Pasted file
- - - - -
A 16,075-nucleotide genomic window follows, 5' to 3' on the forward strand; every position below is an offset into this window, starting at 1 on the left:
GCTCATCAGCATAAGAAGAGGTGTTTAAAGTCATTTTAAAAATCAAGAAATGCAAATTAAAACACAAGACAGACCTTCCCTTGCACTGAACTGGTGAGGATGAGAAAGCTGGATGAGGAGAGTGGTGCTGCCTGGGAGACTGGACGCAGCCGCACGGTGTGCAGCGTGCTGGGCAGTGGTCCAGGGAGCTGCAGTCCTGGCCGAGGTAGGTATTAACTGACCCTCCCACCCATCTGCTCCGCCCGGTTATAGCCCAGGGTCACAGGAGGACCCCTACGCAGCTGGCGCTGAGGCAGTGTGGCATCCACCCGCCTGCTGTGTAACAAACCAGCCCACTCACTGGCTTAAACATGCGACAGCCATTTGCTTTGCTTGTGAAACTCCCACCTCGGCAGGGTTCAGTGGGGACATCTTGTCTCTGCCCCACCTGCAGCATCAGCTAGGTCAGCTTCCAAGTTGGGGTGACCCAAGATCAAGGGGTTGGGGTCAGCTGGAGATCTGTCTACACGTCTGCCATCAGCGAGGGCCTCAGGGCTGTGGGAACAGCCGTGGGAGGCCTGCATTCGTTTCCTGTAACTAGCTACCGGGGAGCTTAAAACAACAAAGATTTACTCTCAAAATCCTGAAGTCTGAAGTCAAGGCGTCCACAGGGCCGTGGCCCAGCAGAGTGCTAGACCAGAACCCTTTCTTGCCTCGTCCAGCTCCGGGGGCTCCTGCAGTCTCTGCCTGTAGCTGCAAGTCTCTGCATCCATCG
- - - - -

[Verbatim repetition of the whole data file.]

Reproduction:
A 16,075-nucleotide genomic window follows, 5' to 3' on the forward strand; every position below is an offset into this window, starting at 1 on the left:
GCTCATCAGCATAAGAAGAGGTGTTTAAAGTCATTTTAAAAATCAAGAAATGCAAATTAAAACACAAGACAGACCTTCCCTTGCACTGAACTGGTGAGGATGAGAAAGCTGGATGAGGAGAGTGGTGCTGCCTGGGAGACTGGACGCAGCCGCACGGTGTGCAGCGTGCTGGGCAGTGGTCCAGGGAGCTGCAGTCCTGGCCGAGGTAGGTATTAACTGACCCTCCCACCCATCTGCTCCGCCCGGTTATAGCCCAGGGTCACAGGAGGACCCCTACGCAGCTGGCGCTGAGGCAGTGTGGCATCCACCCGCCTGCTGTGTAACAAACCAGCCCACTCACTGGCTTAAACATGCGACAGCCATTTGCTTTGCTTGTGAAACTCCCACCTCGGCAGGGTTCAGTGGGGACATCTTGTCTCTGCCCCACCTGCAGCATCAGCTAGGTCAGCTTCCAAGTTGGGGTGACCCAAGATCAAGGGGTTGGGGTCAGCTGGAGATCTGTCTACACGTCTGCCATCAGCGAGGGCCTCAGGGCTGTGGGAACAGCCGTGGGAGGCCTGCATTCGTTTCCTGTAACTAGCTACCGGGGAGCTTAAAACAACAAAGATTTACTCTCAAAATCCTGAAGTCTGAAGTCAAGGCGTCCACAGGGCCGTGGCCCAGCAGAGTGCTAGACCAGAACCCTTTCTTGCCTCGTCCAGCTCCGGGGGCTCCTGCAGTCTCTGCCTGTAGCTGCAAGTCTCTGCATCCATCG